How to make sense of it?
How to make sense of the fact… that 32 students and faculty of Virginia Tech woke up yesterday morning to begin another day of teaching and learning, but they lay dead in their classrooms and dorm rooms before lunchtime.
How to make sense of the fact… that families who yesterday morning were eagerly anticipating commencement or summer adventures are now planning funerals.
How to make sense of the fact… that a university, dedicated to advancing the highest expressions of human intellect, is devastated by the basest human impulse to violence.
How to make sense of the fact… that a madman can purchase guns freely in this society, and yet, so many voices are raised on blogs and public commentaries advocating more guns, saying that if more people were armed the shooter would have been stopped.
How to make sense of the fact… that this keeps happening, that the most advanced civilization in the history of the human race is also the most violent, victimizing its own children in the places of learning where they should be safest.
How to go on… we will walk this new landscape in solidarity with the students, faculty and staff of Virginia Tech in the weeks to come. We pray for them, for the victims, for their families. We will talk about how to prevent the “next time” from occurring. We will review emergency plans, security procedures, install more equipment, hire more guards, conduct more drills, armor our more open inclinations against the evil that shoots into classrooms.
But we know that random acts of madness will occur again, because we cannot possibly know the deep trauma, utter hopelessness that may be driving someone to plan an ultimate public act of despair. We will watch each other more closely for the outward signs, while planning silently for the moment when we may need to take cover.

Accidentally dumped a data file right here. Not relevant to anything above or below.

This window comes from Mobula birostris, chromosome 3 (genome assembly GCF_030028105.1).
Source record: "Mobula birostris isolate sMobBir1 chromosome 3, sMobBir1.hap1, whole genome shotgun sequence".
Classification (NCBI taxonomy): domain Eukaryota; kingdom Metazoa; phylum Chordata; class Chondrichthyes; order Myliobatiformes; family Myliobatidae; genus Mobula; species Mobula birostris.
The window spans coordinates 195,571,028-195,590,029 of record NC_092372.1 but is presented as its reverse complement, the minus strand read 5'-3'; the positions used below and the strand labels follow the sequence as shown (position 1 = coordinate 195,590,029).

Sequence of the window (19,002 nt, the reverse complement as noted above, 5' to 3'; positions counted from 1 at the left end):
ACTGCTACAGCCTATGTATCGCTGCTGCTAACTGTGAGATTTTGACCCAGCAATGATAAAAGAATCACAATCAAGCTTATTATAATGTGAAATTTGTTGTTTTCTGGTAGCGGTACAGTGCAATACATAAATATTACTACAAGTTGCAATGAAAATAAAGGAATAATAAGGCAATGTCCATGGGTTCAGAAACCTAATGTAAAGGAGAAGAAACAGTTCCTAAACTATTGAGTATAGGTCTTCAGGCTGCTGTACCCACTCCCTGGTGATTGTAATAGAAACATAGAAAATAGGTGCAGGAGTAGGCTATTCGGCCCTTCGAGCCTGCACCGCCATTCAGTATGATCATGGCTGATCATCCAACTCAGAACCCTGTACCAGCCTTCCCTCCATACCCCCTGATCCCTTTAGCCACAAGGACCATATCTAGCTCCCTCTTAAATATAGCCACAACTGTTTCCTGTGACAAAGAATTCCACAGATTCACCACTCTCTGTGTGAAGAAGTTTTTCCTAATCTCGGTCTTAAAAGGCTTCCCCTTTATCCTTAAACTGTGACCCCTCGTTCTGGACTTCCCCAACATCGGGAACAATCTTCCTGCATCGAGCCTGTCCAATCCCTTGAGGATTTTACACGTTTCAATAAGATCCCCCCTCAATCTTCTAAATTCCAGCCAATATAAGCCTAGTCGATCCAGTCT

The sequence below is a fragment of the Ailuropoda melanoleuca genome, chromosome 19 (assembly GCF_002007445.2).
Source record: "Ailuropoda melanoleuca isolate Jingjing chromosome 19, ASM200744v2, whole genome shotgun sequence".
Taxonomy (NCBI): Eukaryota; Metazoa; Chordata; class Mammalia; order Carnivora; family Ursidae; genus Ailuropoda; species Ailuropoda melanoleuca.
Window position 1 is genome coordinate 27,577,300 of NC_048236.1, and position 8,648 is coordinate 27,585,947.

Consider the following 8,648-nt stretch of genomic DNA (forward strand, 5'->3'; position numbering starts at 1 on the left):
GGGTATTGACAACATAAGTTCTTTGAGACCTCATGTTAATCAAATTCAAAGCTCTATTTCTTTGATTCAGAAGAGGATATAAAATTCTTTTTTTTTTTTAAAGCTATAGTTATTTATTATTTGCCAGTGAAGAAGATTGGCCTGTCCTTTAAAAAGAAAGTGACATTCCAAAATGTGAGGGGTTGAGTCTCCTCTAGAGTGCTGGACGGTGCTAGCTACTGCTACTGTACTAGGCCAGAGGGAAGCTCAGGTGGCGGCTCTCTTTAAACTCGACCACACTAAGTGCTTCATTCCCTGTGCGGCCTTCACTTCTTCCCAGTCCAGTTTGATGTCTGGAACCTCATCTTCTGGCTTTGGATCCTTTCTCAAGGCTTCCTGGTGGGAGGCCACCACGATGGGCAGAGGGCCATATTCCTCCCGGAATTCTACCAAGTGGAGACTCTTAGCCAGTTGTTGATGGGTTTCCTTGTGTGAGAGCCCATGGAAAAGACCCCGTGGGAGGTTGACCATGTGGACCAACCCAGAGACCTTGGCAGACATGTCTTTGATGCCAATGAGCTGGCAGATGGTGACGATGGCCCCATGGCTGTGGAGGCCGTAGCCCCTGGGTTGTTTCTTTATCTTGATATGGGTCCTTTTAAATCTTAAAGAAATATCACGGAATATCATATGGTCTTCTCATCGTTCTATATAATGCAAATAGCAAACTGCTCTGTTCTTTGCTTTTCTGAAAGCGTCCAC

Today is a very bleak day, not just for Virginia Tech, not just for higher education, but for this nation. We send completely mixed signals to our rising generations here, as well as to the world: we send the army far away to fight terrorism when, in fact, some of the worst terrorism occurs right here at the hands of those we think we know.
We pay lip service to the value of life while advocating the possession of weapons of death and destruction.
We say we are horrified by the bloody scenes from once-idyllic campuses while we have a hard time remembering whether we saw it on the news or in a movie or television show, since what we claim to abhor is also our entertainment.
We try to make sense of it all, when deep down, we know that what we have witnessed makes no sense at all. Recovery can only begin when we acknowledge the disease: responsible citizens need to raise their voices more urgently, loudly and passionately against the prevalence of violence in this culture, against the ready availability of weapons.
Read Valerie Strauss, “Universities are on Alert, Rethinking Own Security” in today’s Washington Post.
See “virginia tech”